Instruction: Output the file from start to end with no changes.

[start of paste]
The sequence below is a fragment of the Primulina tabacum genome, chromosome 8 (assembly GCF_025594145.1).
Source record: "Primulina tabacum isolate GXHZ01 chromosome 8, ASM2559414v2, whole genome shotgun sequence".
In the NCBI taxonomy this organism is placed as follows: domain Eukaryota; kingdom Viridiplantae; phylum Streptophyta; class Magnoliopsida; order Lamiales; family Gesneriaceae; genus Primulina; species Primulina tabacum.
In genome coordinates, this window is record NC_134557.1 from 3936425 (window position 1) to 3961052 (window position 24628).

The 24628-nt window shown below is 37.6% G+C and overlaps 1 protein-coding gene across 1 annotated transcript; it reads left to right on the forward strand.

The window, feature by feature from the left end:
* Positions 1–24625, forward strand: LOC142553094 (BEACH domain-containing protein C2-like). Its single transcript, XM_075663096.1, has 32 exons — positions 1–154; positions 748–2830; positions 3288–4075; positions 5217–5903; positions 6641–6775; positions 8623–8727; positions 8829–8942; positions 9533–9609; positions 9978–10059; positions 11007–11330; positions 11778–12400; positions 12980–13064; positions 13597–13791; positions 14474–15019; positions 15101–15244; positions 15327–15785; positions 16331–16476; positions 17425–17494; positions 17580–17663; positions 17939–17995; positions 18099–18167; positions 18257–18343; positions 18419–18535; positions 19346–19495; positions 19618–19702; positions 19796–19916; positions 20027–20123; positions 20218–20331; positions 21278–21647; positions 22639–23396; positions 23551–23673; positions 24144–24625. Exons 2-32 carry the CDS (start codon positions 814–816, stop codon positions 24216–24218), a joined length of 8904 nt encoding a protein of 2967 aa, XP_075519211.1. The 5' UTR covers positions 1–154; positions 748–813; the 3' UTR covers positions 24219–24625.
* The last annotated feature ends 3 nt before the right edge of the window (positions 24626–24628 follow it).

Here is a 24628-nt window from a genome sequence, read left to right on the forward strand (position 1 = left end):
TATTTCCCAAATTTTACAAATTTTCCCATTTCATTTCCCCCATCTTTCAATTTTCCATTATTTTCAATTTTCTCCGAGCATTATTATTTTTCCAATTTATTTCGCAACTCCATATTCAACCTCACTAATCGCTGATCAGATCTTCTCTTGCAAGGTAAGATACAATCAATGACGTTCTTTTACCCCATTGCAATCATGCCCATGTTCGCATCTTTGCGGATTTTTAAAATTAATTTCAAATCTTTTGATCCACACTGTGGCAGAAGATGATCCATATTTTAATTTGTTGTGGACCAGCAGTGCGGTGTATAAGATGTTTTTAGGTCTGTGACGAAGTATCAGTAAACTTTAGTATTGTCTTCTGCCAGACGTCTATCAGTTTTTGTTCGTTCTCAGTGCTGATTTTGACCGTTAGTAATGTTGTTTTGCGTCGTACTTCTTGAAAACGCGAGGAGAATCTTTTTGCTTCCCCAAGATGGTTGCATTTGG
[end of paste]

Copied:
The sequence below is a fragment of the Primulina tabacum genome, chromosome 8 (assembly GCF_025594145.1).
Source record: "Primulina tabacum isolate GXHZ01 chromosome 8, ASM2559414v2, whole genome shotgun sequence".
In the NCBI taxonomy this organism is placed as follows: domain Eukaryota; kingdom Viridiplantae; phylum Streptophyta; class Magnoliopsida; order Lamiales; family Gesneriaceae; genus Primulina; species Primulina tabacum.
In genome coordinates, this window is record NC_134557.1 from 3936425 (window position 1) to 3961052 (window position 24628).

The 24628-nt window shown below is 37.6% G+C and overlaps 1 protein-coding gene across 1 annotated transcript; it reads left to right on the forward strand.

The window, feature by feature from the left end:
* Positions 1–24625, forward strand: LOC142553094 (BEACH domain-containing protein C2-like). Its single transcript, XM_075663096.1, has 32 exons — positions 1–154; positions 748–2830; positions 3288–4075; positions 5217–5903; positions 6641–6775; positions 8623–8727; positions 8829–8942; positions 9533–9609; positions 9978–10059; positions 11007–11330; positions 11778–12400; positions 12980–13064; positions 13597–13791; positions 14474–15019; positions 15101–15244; positions 15327–15785; positions 16331–16476; positions 17425–17494; positions 17580–17663; positions 17939–17995; positions 18099–18167; positions 18257–18343; positions 18419–18535; positions 19346–19495; positions 19618–19702; positions 19796–19916; positions 20027–20123; positions 20218–20331; positions 21278–21647; positions 22639–23396; positions 23551–23673; positions 24144–24625. Exons 2-32 carry the CDS (start codon positions 814–816, stop codon positions 24216–24218), a joined length of 8904 nt encoding a protein of 2967 aa, XP_075519211.1. The 5' UTR covers positions 1–154; positions 748–813; the 3' UTR covers positions 24219–24625.
* The last annotated feature ends 3 nt before the right edge of the window (positions 24626–24628 follow it).

Here is a 24628-nt window from a genome sequence, read left to right on the forward strand (position 1 = left end):
TATTTCCCAAATTTTACAAATTTTCCCATTTCATTTCCCCCATCTTTCAATTTTCCATTATTTTCAATTTTCTCCGAGCATTATTATTTTTCCAATTTATTTCGCAACTCCATATTCAACCTCACTAATCGCTGATCAGATCTTCTCTTGCAAGGTAAGATACAATCAATGACGTTCTTTTACCCCATTGCAATCATGCCCATGTTCGCATCTTTGCGGATTTTTAAAATTAATTTCAAATCTTTTGATCCACACTGTGGCAGAAGATGATCCATATTTTAATTTGTTGTGGACCAGCAGTGCGGTGTATAAGATGTTTTTAGGTCTGTGACGAAGTATCAGTAAACTTTAGTATTGTCTTCTGCCAGACGTCTATCAGTTTTTGTTCGTTCTCAGTGCTGATTTTGACCGTTAGTAATGTTGTTTTGCGTCGTACTTCTTGAAAACGCGAGGAGAATCTTTTTGCTTCCCCAAGATGGTTGCATTTGG